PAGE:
"The prospect of a double election makes issuers a little more jittery, but irrespective of the elections, the general mood for the macro-economic environment and general ECM prospects are very positive right now. The Turkish equity market is much more resilient than it used to be, and gets far less affected by political issues," said Ugur Bayar, chairman of the Turkey advisory board at Credit Suisse.

ECM activity in the region may be sporadic, but the limited pipeline should ensure strong demand for those deals that do emerge. While other emerging markets such as Russia and Kazakhstan have begun to feel some fatigue as evidenced by more modest levels of demand, reduced deal sizes and cancelled transactions, bankers have strong hopes for Turkey in terms of both demand and performance.

"Turkey has a slightly longer tradition of accessing the capital markets than Russia, which has really only become active in the last three years. General standards of corporate governance have improved. The lack of regular issuance out of Turkey typically means that when the market is open, issuers find that there is a degree of pent up demand which makes it somewhat easier to attract interest," said Citi's Stout.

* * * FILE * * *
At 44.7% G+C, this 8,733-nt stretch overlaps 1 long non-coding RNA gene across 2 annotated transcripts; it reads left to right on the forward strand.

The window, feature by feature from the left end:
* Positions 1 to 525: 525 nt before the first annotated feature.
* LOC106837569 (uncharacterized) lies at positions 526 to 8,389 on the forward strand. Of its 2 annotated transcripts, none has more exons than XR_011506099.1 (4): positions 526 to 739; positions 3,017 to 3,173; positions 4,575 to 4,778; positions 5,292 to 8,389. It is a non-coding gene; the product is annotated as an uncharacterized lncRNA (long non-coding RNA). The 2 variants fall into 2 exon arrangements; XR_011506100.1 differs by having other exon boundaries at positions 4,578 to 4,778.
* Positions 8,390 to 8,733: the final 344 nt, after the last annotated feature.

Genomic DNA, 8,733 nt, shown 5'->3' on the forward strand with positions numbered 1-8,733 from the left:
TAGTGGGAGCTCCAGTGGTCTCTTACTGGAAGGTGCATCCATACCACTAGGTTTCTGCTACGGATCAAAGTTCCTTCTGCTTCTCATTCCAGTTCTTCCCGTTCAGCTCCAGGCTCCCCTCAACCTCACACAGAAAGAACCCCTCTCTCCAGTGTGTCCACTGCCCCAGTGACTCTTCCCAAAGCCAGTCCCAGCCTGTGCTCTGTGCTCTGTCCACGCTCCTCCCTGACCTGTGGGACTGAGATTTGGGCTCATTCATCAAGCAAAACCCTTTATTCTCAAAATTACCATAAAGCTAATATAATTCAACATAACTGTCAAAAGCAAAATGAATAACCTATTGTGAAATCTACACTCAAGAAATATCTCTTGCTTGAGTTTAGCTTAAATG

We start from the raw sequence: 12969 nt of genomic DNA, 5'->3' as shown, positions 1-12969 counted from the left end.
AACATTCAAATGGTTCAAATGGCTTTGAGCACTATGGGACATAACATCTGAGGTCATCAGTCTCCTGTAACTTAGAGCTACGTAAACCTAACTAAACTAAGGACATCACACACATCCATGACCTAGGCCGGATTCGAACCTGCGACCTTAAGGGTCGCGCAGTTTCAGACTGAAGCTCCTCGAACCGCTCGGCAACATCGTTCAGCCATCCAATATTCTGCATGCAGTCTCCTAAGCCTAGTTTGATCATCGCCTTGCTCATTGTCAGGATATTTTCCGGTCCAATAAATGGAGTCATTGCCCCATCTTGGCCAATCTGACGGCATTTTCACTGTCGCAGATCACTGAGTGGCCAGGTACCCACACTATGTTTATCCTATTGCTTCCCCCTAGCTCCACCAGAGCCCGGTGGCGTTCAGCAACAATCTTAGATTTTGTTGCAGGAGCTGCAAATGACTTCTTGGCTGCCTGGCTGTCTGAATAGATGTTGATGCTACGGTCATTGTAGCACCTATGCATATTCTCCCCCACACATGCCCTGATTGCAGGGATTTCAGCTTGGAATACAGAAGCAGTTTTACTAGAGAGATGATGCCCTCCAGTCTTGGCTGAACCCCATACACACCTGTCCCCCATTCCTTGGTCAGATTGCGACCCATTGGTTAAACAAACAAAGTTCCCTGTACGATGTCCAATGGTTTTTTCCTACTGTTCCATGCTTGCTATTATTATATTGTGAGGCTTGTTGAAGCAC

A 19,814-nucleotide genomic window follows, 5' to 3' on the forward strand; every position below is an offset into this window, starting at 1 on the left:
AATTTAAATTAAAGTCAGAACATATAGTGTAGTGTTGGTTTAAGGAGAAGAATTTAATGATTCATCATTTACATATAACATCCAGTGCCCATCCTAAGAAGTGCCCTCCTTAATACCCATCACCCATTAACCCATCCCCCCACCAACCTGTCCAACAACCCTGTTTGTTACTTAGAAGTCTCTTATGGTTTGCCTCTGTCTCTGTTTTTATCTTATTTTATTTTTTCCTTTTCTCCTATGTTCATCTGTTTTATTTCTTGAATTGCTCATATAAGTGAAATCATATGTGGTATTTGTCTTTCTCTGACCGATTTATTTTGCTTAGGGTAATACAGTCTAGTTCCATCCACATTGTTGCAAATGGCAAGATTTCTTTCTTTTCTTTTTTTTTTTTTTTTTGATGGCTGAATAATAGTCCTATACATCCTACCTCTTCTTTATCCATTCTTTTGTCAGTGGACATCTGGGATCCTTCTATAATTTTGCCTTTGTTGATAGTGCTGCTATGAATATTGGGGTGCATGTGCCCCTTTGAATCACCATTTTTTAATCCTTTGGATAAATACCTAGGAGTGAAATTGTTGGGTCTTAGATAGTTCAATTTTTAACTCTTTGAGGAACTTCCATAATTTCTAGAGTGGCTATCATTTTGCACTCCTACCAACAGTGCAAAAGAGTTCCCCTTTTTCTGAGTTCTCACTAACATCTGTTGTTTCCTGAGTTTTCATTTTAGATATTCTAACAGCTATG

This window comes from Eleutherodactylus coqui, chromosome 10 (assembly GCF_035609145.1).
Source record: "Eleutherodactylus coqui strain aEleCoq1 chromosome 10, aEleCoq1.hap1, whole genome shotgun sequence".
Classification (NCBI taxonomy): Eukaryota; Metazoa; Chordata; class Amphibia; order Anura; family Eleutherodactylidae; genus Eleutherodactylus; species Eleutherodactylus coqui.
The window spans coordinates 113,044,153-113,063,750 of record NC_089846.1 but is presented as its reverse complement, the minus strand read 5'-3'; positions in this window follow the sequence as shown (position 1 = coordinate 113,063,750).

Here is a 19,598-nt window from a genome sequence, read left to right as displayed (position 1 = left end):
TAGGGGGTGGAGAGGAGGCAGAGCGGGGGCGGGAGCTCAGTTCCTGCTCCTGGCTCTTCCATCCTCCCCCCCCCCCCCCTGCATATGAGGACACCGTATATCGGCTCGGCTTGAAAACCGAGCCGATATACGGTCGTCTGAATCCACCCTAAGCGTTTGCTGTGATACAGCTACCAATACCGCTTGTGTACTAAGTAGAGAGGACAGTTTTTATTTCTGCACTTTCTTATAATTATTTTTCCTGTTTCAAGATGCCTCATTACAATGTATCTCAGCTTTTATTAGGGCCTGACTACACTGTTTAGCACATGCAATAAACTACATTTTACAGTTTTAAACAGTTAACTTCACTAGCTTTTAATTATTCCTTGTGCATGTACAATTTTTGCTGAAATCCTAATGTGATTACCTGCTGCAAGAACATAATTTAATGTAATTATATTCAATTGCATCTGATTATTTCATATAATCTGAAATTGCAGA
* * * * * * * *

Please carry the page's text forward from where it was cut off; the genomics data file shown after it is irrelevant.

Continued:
But in spite of the pent-up demand for exposure to Turkey's growing economy, a number of challenges remain.

"The challenge in Turkey is the market volatility. In the recent past, investors have been distracted by elections, EU accession talks and the currency rebasing, all of which has made some investors slightly more nervous of investing at these specific points in time," said Stout.

Investors are taking an increasingly discerning approach to IPOs from the region and demand tends to be sector rather than country specific. For example, the strong reception to airport company TAV came in part on the back of the current demand for infrastructure assets rather than a simple rush to boost exposure to the country as a whole.

International vs domestic

The February IPO for TAV Havalimanlari Holding raised TL388m (US$279m) and generated overwhelming demand with books around 14 times covered. The deal attracted a broad range of investors including emerging market specialists, infrastructure accounts and hedge funds, as well as traditional long-only investors.